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BenQ XL2420G G-Sync Monitor Review

Even though FreeSync is starting to appear, G-Sync is still the go-to tech for gamers seeking an image free of frame-tearing. Today we’re checking out BenQ’s latest feature-laden display – the 24-inch XL2420G.

Grayscale Tracking And Gamma Response

Our grayscale and gamma tests are described in detail here.

Once again we’re comparing Classic and G-Sync modes in the grayscale tests. We’ll also show you the results from the FPS1 picture mode.

In Classic mode, the Standard picture preset comes close to the mark except for 100-percent brightness. That level has a noticeable blue tint. Fortunately, it can be fixed with a few tweaks to the RGB sliders.

Calibration produces an excellent result with just a touch of red in the 90- and 100-percent levels. The error is comfortably below the threshold of visibility however.

FPS1 is one of the dedicated gaming modes. Grayscale tracking is so skewed towards blue that the error goes off our chart at 60 percent and above. In some content, the picture may appear brighter, but color detail definitely suffers for it.

In G-Sync mode, you don’t even need to calibrate for near-perfect grayscale tracking. Just choose the Normal color temp preset. In fact, we tried to improve upon the above chart and were unsuccessful.

Here is our comparison group:

Classic mode measures well out of the box, and G-Sync mode is even better. Our Classic mode results can be improved ever-so-slightly with calibration. But in G-Sync, it’s best to simply select the Normal color temp and be done with it.

Calibrating Classic mode yields the exact same average DeltaE error as G-Sync mode right out of the box. That’s pretty impressive in our opinion. Really though, you don’t need to calibrate either mode for a great image on the XL2420G.

Gamma Response

Gamma doesn’t change much when you calibrate, so we’re showing you the post-adjustment result. It’s pretty solid except for a spike at 90 percent that represents an error of 6.5cd/m2 below the target. At such a high brightness level, you won’t see the problem outright. But it does spoil an otherwise excellent chart.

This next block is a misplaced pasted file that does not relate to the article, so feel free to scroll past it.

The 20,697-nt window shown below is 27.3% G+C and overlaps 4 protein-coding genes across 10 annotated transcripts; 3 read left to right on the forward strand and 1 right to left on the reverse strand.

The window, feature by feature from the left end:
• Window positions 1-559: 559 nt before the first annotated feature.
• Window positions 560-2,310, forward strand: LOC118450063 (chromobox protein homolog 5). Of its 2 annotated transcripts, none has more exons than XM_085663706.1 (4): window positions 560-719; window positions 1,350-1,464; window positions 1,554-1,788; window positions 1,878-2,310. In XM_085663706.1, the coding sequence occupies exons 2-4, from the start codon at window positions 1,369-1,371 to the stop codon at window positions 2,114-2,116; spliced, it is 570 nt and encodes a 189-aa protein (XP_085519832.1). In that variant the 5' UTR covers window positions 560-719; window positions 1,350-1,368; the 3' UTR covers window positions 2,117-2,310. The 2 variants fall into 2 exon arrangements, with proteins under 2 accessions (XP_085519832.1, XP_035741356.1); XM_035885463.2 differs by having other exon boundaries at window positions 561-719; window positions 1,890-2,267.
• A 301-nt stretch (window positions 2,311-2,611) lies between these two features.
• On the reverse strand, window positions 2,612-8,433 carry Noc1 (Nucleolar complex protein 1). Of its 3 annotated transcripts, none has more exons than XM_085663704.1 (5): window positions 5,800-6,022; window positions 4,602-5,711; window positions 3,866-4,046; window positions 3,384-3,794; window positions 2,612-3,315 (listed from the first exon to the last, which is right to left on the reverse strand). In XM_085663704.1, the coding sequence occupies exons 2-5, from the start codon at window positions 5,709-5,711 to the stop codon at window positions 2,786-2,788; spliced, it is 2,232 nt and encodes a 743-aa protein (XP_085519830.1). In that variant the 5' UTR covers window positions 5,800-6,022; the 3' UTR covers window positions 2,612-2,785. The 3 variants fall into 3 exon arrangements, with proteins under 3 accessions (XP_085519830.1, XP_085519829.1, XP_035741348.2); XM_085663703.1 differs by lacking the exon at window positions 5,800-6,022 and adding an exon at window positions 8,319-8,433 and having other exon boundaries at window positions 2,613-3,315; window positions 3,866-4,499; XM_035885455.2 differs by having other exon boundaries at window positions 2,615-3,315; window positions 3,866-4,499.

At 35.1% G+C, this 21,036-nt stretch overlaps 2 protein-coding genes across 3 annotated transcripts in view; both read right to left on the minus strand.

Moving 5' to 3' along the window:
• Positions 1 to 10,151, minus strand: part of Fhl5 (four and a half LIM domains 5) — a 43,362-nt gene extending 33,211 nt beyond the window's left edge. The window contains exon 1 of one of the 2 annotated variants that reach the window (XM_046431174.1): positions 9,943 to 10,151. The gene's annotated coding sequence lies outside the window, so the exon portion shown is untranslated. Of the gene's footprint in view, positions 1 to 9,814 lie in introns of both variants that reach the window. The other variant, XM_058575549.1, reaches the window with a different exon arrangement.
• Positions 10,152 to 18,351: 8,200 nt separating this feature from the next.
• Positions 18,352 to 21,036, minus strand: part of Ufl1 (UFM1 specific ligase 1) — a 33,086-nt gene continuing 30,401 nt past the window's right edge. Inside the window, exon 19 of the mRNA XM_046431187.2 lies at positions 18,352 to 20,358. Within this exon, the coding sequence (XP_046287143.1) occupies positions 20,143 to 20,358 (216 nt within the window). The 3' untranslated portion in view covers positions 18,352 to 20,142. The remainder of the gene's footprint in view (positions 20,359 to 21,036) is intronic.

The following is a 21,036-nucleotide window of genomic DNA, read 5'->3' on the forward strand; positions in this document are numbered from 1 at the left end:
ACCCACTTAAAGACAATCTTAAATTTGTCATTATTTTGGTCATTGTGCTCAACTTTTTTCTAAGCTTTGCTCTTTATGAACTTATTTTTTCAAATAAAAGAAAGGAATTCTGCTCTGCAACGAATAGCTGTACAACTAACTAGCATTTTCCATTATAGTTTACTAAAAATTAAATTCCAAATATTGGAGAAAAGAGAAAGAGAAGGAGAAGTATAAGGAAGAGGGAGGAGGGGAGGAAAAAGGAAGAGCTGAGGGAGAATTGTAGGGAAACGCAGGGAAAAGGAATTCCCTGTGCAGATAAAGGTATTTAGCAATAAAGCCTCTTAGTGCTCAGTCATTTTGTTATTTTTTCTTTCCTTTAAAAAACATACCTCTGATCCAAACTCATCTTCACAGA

In the FPS1 gaming mode, tracking is skewed too light at the low end and too dark at the high. Actual content reflects slightly washed-out shadows and highlights that have a little less pop. In effect, the brighter areas of the image have less contrast than they should.

In G-Sync mode, we recommend changing the gamma preset from three to one. It won’t make a difference in Classic mode since the two configurations operate independently.

This gamma result helps explain why we measured lower contrast in G-Sync mode. As the signal level rises, actual output levels don't rise fast enough. The result is a slightly more drab image than the XL2420G is capable of.

Here is our comparison group again:

Classic mode scores lower in this test because of the spike at 90-percent brightness. If it tracked better, the XL2420G would be at or near the top of our comparison group. We know BenQ can do gamma properly given the result posted by its XL2430T. Perhaps a firmware update could fix the errors we encountered.

With a smaller deviation of .32, G-Sync mode tracks a little flatter.

We calculate gamma deviation by expressing the difference from 2.2 as a percentage.

We prefer the gamma in Classic mode given its closer adherence to the 2.2 standard. Remember that we changed the preset from three to one when switching to G-Sync mode. This is the only real weakness in the XL2420G’s video performance.